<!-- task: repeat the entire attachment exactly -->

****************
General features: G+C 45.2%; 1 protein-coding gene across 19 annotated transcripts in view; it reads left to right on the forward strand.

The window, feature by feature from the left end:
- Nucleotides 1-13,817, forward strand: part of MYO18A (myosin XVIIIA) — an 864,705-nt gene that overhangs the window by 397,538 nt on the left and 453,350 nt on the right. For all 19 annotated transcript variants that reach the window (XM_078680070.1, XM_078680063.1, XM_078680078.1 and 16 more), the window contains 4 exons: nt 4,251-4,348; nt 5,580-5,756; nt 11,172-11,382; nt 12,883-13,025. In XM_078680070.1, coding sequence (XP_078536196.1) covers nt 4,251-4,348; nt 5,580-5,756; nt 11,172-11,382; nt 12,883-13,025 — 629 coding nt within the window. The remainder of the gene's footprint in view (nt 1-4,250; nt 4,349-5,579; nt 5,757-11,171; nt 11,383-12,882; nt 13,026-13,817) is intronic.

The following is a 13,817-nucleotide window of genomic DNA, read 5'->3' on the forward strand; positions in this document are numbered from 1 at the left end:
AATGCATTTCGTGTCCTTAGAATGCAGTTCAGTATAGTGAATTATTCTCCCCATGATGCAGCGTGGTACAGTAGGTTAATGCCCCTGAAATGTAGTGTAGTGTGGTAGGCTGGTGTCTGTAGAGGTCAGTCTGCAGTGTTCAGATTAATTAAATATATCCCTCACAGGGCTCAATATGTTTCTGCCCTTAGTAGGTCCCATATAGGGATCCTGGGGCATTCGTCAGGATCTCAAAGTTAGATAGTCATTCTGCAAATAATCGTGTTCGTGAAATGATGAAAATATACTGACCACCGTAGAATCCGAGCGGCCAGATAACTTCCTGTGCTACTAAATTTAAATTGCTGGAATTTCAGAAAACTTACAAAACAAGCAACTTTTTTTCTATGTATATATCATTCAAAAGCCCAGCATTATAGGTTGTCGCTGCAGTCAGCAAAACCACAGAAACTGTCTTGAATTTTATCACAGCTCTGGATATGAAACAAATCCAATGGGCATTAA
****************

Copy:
General features: G+C 45.2%; 1 protein-coding gene across 19 annotated transcripts in view; it reads left to right on the forward strand.

The window, feature by feature from the left end:
- Nucleotides 1-13,817, forward strand: part of MYO18A (myosin XVIIIA) — an 864,705-nt gene that overhangs the window by 397,538 nt on the left and 453,350 nt on the right. For all 19 annotated transcript variants that reach the window (XM_078680070.1, XM_078680063.1, XM_078680078.1 and 16 more), the window contains 4 exons: nt 4,251-4,348; nt 5,580-5,756; nt 11,172-11,382; nt 12,883-13,025. In XM_078680070.1, coding sequence (XP_078536196.1) covers nt 4,251-4,348; nt 5,580-5,756; nt 11,172-11,382; nt 12,883-13,025 — 629 coding nt within the window. The remainder of the gene's footprint in view (nt 1-4,250; nt 4,349-5,579; nt 5,757-11,171; nt 11,383-12,882; nt 13,026-13,817) is intronic.

The following is a 13,817-nucleotide window of genomic DNA, read 5'->3' on the forward strand; positions in this document are numbered from 1 at the left end:
AATGCATTTCGTGTCCTTAGAATGCAGTTCAGTATAGTGAATTATTCTCCCCATGATGCAGCGTGGTACAGTAGGTTAATGCCCCTGAAATGTAGTGTAGTGTGGTAGGCTGGTGTCTGTAGAGGTCAGTCTGCAGTGTTCAGATTAATTAAATATATCCCTCACAGGGCTCAATATGTTTCTGCCCTTAGTAGGTCCCATATAGGGATCCTGGGGCATTCGTCAGGATCTCAAAGTTAGATAGTCATTCTGCAAATAATCGTGTTCGTGAAATGATGAAAATATACTGACCACCGTAGAATCCGAGCGGCCAGATAACTTCCTGTGCTACTAAATTTAAATTGCTGGAATTTCAGAAAACTTACAAAACAAGCAACTTTTTTTCTATGTATATATCATTCAAAAGCCCAGCATTATAGGTTGTCGCTGCAGTCAGCAAAACCACAGAAACTGTCTTGAATTTTATCACAGCTCTGGATATGAAACAAATCCAATGGGCATTAA